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Introduction to Shell Script.

Shell Script is often used on Linux and Unix machines to automate tasks. For stand-alone or one-off operations, it is not usually necessary to build production-quality code. Who cares if it fails if the file system is full or temporary files are left lying around? The problem is that this devil-may-care attitude pervades a lot of shell script designs and these scripts can sometimes end up either in production code or delivering production code. The latter case is a common example of a shell script in production – deployment tools often call out to scripts to perform some operation during the deployment process.

Indeed, tools such as DeployHub can deliver the script to the target server and execute it automatically. Now, the script becomes a critical part of the production infrastructure. It is important to make sure that security is not compromised, that the script runs fast and consumes as few resources as possible, and that it can detect and report failures properly.

In this post, I’ll cover some common problems I’ve seen over the years and explain how to write scripts that run quickly and cleanly, that can detect and report errors properly and that leave as small a footprint as possible.

So this brings us to the first topic which is:

Use the Right Shell

Most UNIX and Linux distros come with a multitude of shells that you can pick from. At the very least you can expect to find the Korn Shell, the ‘C’ shell and the original Bourne shell. Linux distributions have Korn, ‘C’, ash (A Shell) and bash (the Bourne Again Shell). Mac has ksh, csh, bash and sh.

For a lot of shell scripts Korn and Bash shells are more or less the de-facto standard these days. AIX, for example, has /bin/sh linked to its Korn shell (if you really want Bourne shell you have to use /bin/bsh). The public domain Korn shell (as supplied with Linux) is more or less identical to commercial versions with a few minor differences. Best of all is that Korn shell is mostly compatible with scripts written for the original Bourne shell.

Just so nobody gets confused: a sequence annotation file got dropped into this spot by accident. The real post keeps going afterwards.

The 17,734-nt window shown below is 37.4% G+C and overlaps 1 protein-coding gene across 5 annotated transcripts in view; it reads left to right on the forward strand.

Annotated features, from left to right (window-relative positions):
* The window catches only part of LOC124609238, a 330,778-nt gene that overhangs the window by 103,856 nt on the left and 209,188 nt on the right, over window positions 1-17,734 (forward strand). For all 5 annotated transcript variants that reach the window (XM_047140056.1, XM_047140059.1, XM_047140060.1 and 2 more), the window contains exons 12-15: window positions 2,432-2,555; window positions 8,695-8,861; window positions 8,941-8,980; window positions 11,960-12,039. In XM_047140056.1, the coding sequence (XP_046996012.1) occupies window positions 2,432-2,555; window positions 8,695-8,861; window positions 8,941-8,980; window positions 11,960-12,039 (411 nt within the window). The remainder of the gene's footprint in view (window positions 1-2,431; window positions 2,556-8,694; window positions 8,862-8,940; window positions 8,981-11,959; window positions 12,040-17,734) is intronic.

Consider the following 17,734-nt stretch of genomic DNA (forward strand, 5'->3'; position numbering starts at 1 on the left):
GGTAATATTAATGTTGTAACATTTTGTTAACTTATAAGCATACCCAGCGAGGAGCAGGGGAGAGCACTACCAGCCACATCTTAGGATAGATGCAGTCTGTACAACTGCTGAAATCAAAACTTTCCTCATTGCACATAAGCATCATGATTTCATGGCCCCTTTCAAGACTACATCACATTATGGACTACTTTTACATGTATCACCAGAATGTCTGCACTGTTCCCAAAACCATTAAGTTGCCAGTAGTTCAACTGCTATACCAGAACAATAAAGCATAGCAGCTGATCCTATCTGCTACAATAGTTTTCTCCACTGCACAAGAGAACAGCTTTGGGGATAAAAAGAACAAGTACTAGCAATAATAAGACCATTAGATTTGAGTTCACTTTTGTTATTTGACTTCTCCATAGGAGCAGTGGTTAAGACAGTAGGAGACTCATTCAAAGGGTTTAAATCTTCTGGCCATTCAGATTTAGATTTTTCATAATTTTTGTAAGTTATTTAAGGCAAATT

For shell script on Linux and Mac, the Bash shell is close enough to the Korn shell to make no difference. There are a few implementation differences to do with pipelines and sub-shells but you can generally work around those with some minor refactoring.

If you are writing production code then Korn shell is almost certainly the shell to use. For simple scripts, there is nothing to separate Bourne, Korn, Bash or any similar shell. However, the ‘C’ shell is a total anachronism and should be avoided at all costs.

There are many reasons why ‘C’ shell is not suitable for the writing of a production shell script – it’s buggy, it doesn’t work in an intuitive way and it does not share the same syntax as all the other shells.

If you want to read the ins and outs of C-shell’s shortcomings then Tom Christiansen wrote a (now very famous) article entitled ‘Use of C Shell Considered Harmful’. You can find this on a number of places on the web but here’s a link that should work:

https://www-uxsup.csx.cam.ac.uk/misc/csh.html

The rest of this post contains example code. None of it will work with C shell. Be warned.

Use modern syntax